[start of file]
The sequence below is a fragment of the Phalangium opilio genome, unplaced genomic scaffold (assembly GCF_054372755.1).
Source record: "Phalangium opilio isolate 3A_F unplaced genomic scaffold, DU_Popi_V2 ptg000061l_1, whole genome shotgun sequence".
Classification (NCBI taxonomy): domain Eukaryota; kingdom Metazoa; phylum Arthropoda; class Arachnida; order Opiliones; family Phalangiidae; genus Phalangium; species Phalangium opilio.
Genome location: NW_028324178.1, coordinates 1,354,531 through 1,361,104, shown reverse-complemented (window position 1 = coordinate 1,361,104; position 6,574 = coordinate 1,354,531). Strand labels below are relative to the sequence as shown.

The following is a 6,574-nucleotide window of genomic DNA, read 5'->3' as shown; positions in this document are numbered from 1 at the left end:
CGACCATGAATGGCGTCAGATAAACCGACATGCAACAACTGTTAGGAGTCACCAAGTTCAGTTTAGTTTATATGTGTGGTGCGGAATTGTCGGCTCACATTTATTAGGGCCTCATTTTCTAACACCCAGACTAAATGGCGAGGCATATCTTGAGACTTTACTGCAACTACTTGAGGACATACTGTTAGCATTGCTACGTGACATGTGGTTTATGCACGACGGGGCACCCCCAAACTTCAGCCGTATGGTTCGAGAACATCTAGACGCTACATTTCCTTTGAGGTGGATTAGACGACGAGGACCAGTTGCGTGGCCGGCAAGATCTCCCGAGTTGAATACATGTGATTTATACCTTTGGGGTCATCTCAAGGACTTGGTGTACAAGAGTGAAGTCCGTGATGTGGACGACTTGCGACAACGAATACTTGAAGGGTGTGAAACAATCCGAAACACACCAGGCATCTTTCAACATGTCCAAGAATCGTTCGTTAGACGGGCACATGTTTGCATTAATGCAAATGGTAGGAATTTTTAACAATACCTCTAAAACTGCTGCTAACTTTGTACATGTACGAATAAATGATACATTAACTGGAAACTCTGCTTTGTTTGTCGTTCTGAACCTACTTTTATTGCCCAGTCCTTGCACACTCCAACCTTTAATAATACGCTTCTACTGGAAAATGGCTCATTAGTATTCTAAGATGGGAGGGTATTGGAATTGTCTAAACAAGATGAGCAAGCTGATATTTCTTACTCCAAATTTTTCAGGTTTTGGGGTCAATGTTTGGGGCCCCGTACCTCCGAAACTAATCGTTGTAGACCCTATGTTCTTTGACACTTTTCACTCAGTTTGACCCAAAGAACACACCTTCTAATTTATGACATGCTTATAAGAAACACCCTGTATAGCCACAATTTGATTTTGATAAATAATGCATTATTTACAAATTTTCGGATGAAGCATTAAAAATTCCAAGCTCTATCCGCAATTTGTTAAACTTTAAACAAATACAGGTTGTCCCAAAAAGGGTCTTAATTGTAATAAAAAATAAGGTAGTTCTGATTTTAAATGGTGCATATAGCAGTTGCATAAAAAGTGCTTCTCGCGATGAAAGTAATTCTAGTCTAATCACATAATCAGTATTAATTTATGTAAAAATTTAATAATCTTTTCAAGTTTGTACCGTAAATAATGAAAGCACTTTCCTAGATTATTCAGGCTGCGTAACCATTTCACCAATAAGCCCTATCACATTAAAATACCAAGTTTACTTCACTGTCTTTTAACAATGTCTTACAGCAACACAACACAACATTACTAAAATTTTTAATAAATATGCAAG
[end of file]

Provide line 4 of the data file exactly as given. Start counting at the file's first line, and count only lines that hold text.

Genome location: NW_028324178.1, coordinates 1,354,531 through 1,361,104, shown reverse-complemented (window position 1 = coordinate 1,361,104; position 6,574 = coordinate 1,354,531). Strand labels below are relative to the sequence as shown.